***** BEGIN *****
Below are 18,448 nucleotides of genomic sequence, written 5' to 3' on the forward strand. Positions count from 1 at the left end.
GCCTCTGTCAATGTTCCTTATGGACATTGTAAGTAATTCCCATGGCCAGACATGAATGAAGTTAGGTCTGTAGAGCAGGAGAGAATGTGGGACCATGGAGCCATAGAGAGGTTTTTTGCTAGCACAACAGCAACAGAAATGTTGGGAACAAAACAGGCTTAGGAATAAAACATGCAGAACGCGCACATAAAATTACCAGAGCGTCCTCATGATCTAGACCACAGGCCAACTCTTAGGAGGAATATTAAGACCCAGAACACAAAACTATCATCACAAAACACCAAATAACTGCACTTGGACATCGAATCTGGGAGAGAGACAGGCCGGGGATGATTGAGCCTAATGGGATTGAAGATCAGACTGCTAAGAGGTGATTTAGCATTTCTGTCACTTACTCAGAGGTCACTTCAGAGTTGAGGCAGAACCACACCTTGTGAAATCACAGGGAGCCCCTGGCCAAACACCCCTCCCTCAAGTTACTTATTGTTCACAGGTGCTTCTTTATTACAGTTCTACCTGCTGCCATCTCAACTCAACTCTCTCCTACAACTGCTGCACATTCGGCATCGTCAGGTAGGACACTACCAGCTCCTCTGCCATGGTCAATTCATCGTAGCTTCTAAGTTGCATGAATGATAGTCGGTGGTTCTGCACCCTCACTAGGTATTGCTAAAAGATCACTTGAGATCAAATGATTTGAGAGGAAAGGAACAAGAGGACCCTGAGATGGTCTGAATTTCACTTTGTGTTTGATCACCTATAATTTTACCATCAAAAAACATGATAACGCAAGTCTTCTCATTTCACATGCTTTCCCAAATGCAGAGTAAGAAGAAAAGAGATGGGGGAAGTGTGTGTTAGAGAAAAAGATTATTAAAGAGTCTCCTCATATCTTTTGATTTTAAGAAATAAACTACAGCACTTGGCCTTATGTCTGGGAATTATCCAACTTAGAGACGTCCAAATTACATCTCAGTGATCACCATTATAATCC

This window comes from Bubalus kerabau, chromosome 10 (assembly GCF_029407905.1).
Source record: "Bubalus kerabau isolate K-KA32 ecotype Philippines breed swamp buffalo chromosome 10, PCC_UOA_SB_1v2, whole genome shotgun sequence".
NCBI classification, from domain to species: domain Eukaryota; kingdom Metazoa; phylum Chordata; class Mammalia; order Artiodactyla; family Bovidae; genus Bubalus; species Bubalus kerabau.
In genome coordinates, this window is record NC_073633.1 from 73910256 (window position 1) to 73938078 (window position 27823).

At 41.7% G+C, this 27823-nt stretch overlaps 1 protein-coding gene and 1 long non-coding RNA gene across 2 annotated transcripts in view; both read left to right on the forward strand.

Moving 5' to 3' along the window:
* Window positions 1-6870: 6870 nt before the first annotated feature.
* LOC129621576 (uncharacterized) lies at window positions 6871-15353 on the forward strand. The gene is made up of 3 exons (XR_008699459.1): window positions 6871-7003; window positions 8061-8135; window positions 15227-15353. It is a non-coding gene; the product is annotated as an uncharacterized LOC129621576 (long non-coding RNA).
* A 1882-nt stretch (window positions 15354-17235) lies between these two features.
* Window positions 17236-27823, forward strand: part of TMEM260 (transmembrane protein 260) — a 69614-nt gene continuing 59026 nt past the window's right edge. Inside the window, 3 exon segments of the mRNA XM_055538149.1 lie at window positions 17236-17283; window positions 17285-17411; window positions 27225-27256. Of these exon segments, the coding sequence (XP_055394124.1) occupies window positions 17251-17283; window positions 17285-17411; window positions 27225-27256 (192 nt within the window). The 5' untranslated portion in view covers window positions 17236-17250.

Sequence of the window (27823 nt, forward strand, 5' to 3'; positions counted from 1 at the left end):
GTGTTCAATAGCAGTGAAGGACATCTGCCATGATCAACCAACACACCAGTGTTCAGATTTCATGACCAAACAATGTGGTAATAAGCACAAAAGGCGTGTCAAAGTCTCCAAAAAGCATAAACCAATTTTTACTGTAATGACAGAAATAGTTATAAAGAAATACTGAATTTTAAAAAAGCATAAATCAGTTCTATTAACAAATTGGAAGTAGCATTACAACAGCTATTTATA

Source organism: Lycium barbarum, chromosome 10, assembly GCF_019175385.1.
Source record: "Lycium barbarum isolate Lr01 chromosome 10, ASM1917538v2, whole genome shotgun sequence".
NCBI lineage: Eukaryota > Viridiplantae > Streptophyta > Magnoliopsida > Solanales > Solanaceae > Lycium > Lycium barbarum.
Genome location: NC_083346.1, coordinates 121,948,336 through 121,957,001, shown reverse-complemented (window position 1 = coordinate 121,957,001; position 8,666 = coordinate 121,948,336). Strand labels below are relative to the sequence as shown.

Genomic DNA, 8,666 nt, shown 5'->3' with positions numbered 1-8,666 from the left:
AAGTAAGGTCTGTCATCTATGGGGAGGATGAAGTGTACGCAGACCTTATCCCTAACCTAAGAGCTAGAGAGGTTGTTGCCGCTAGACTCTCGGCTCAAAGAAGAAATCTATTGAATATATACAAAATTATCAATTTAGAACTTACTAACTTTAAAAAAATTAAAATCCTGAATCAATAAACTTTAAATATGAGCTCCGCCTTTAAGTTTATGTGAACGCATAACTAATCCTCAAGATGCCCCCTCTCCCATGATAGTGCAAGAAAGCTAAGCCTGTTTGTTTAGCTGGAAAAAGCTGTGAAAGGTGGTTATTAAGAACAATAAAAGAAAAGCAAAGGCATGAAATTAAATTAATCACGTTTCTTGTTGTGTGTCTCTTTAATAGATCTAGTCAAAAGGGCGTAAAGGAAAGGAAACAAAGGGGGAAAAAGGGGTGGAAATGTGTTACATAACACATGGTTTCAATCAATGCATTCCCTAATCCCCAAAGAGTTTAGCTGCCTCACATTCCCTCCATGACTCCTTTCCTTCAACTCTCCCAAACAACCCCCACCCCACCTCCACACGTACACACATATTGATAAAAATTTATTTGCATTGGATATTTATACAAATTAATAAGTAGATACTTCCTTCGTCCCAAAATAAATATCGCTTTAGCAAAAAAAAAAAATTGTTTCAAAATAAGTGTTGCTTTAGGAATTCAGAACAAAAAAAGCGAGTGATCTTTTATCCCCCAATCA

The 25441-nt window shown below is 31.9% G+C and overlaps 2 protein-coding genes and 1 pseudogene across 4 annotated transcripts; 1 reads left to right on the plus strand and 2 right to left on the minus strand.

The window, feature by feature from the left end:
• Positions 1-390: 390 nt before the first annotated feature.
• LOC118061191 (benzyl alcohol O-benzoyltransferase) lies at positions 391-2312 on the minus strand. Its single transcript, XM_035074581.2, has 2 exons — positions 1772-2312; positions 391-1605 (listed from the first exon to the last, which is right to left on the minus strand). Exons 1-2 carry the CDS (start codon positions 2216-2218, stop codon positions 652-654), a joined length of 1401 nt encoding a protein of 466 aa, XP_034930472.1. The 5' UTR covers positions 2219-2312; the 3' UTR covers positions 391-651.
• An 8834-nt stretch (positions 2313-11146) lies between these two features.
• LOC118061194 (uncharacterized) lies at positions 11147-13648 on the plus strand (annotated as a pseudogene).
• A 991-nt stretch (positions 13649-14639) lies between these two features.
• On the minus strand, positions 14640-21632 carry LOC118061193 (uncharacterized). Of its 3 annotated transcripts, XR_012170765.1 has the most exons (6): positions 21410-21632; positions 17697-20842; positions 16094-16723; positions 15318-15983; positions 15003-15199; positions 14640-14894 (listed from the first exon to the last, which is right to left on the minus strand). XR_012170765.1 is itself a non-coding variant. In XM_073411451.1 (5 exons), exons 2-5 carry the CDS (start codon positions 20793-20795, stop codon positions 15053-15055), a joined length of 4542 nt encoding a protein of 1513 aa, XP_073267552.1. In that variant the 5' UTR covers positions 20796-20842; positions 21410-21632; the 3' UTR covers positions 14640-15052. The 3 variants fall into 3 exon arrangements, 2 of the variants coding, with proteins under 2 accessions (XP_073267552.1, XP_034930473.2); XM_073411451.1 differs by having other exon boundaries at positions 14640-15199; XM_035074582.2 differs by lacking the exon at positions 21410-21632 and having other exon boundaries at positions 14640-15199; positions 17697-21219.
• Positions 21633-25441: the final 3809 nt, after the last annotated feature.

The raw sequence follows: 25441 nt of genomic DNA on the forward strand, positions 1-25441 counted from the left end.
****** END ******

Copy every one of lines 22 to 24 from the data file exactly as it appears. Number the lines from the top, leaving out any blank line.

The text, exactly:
The window, feature by feature from the left end:
• Positions 1-390: 390 nt before the first annotated feature.
• LOC118061191 (benzyl alcohol O-benzoyltransferase) lies at positions 391-2312 on the minus strand. Its single transcript, XM_035074581.2, has 2 exons — positions 1772-2312; positions 391-1605 (listed from the first exon to the last, which is right to left on the minus strand). Exons 1-2 carry the CDS (start codon positions 2216-2218, stop codon positions 652-654), a joined length of 1401 nt encoding a protein of 466 aa, XP_034930472.1. The 5' UTR covers positions 2219-2312; the 3' UTR covers positions 391-651.